Part of the film’s charm is the way Annie and Dave’s friends immediately accept the premise and just go for it. But what makes this one of the most imaginative films of the year is the way it makes a virtue of its micro budget. Like Dave himself, the filmmakers have found what the cheapest materials can do better than the most sophisticated animation equipment. They’ve created a tactile environment that puts no limits on their imagination or ours.
Parents should know that this film has very strong language, fantasy peril and violence, a monster, and characters who are injured and killed.
Family discussion: Which was your favorite room in the maze? Why did the maze get out of control?
If you like this, try: “Safety Not Guaranteed” and “Coherence”
Some peril and violence, prison riot, illness, explosions
Date Released to Theaters:
August 18, 2017
Steven Soderbergh, gifted us with the delectable champagne cocktail “Oceans 11,” a sophisticated improvement over the Rat Pack heist film set in Las Vegas with Frank Sinatra and Dean Martin. His new film, “Logan Lucky” is “Oceans 7-11,” a hillbilly heist, a redneck robbery.
The setting is Appalachia. Instead of a Las Vegas casino, the target is a NASCAR race track in Charlotte, North Carolina. But once again there is an all-star cast, a wickedly clever plot, wonderfully engaging characters, and delicious humor, with one “Game of Thrones” joke that is by itself worth the price of admission. The credits cheekily inform us that “Nobody was robbed during the making of this movie. Except you.” Even more cheekily, the credited screenwriter does not seem to exist. But that is all part of the fun.
Channing Tatum plays Jimmy Logan, a good-hearted man from West Virginia who is down on his luck. His ex-wife (Katie Holmes) has remarried a wealthy car dealer and they are planning to move to Virginia, taking his daughter with them. He has just lost his construction job, not because of his performance, but because his old leg injury is considered a liability risk. His bartender brother Clyde (Adam Driver), a veteran who lost his hand to an IED, insists that the Logans are all just cursed with bad luck. Their sister Melly (Riley Keough), a hairdresser, is more optimistic — also very smart about cars and a few other things, too.
Jimmy needs to make some changes in his life. So he makes a list of everything he needs to do to rob the racetrack. It begins: “1. Decide to rob a bank. 2. Have a plan. 3. Have a backup plan. 4. Establish clear communications. 5. Choose your partners carefully.”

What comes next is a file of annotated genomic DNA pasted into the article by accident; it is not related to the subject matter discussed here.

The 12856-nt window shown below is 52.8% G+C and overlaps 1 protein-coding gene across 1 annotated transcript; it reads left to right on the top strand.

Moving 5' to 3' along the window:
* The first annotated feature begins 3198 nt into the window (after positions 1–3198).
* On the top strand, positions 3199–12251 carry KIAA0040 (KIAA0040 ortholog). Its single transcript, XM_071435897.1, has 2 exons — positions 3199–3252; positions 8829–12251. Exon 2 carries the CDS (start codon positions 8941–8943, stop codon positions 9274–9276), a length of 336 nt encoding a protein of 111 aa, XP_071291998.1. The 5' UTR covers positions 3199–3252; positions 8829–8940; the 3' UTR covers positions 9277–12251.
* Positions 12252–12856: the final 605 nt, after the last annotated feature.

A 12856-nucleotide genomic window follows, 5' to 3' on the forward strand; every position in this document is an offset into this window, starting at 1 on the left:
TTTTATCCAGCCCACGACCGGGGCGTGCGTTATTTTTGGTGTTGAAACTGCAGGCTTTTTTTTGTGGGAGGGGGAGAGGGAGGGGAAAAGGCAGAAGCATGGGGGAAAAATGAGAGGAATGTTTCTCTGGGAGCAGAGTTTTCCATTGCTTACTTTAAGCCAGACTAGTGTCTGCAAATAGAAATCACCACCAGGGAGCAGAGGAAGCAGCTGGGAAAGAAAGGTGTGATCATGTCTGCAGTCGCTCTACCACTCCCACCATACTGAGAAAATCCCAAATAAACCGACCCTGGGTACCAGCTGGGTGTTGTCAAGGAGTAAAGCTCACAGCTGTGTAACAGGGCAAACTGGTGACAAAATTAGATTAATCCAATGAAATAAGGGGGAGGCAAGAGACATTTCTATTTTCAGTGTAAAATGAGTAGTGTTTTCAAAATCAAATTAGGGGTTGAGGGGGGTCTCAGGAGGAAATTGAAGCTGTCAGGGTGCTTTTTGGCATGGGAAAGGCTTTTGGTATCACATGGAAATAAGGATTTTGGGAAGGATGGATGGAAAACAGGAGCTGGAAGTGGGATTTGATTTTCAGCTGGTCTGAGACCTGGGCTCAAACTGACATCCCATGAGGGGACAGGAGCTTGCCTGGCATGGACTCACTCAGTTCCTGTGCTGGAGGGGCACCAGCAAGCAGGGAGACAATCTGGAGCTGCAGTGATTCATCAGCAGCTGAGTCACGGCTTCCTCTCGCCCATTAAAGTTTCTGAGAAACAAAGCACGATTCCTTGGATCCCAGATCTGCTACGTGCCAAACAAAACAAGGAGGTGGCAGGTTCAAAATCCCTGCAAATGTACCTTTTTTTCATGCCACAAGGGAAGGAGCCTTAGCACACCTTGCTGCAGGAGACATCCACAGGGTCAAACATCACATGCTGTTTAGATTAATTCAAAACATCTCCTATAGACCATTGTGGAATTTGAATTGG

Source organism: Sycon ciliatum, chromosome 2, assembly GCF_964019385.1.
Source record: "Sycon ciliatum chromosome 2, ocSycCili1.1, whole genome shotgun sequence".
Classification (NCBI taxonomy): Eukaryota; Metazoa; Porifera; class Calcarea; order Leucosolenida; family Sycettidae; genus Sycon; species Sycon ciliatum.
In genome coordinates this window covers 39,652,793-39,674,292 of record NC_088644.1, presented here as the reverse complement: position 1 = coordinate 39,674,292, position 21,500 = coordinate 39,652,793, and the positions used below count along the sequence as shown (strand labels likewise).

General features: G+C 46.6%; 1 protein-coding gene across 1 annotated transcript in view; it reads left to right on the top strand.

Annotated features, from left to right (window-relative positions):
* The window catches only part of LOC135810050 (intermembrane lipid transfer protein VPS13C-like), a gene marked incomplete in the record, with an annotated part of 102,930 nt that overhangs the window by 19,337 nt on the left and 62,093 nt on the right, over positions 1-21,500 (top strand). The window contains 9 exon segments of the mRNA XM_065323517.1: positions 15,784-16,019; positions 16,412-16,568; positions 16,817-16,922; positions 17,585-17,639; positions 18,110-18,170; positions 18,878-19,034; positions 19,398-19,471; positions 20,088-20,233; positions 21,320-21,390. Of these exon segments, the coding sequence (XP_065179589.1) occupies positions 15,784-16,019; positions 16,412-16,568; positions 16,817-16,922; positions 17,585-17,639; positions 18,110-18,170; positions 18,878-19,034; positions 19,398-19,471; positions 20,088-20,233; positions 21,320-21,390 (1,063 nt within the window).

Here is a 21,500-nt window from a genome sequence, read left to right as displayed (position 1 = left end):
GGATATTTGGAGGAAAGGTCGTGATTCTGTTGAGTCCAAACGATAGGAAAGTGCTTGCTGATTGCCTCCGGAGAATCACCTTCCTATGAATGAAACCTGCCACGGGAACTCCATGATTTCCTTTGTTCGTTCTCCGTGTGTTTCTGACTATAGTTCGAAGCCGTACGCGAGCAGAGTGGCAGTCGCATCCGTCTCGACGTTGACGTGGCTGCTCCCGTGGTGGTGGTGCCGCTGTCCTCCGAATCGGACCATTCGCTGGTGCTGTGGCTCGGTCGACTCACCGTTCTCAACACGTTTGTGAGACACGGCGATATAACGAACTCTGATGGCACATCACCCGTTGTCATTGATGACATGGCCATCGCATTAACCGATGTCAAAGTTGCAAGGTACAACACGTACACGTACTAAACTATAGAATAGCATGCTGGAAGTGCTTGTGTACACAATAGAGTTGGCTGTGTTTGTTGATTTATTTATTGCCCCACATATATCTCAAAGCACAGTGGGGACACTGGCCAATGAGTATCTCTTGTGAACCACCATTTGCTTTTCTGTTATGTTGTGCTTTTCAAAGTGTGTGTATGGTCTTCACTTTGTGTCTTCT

As in any great heist film, Jimmy then assembles his team, though perhaps “carefully” is not the way to describe what happens. Foremost is explosives expert Joe Bang (Daniel Craig, with a bleached blonde crewcut, an impeccable Southern accent, and a ton of attitude). Unfortunately, as he informs them, he is “IN. CAR. CER. ATED.” But Jimmy has a plan. Joe agrees but insists that they include his two dimwit brothers (Brian Gleeson and Jack Quaid).
Also as in all great heist films, even the best-laid plans have to go wrong, so there are many unexpected developments along the way. The fun of these films is the problem-solving before the big day, with careful planning, and then the problem solving on the big day as, well, take a look at Logan’s item #3, and another reminder later on that things will go wrong. The movie has fun with the characters, but not at their expense, at least not at the expense of the heroes/anti-heroes. It doesn’t treat them like hicks or rubes.
Keough is a standout and Craig is a complete hoot. There are small gems of performances along the way, including Dwight Yoakam as a prison warden and Katherine Waterston as a health care provider. We’re as much in the dark as the FBI investigators (led by Hillary Swank), and right up until the last minute we are not sure of exactly what happened. But the answer is a total delight, as is the cast, all having way too much fun.
Parents should know that the film includes strong and crude language for a PG-13, tense family confrontations, some disturbing images, an amputated limb, references to war casualties, fights, and peril (mostly comic).
Family discussion: What was the most important item on Jimmy’s list? What did he forget?
If you like this, try: “Welcome to Collinwood,” “Out of Sight,” and “Oceans 11″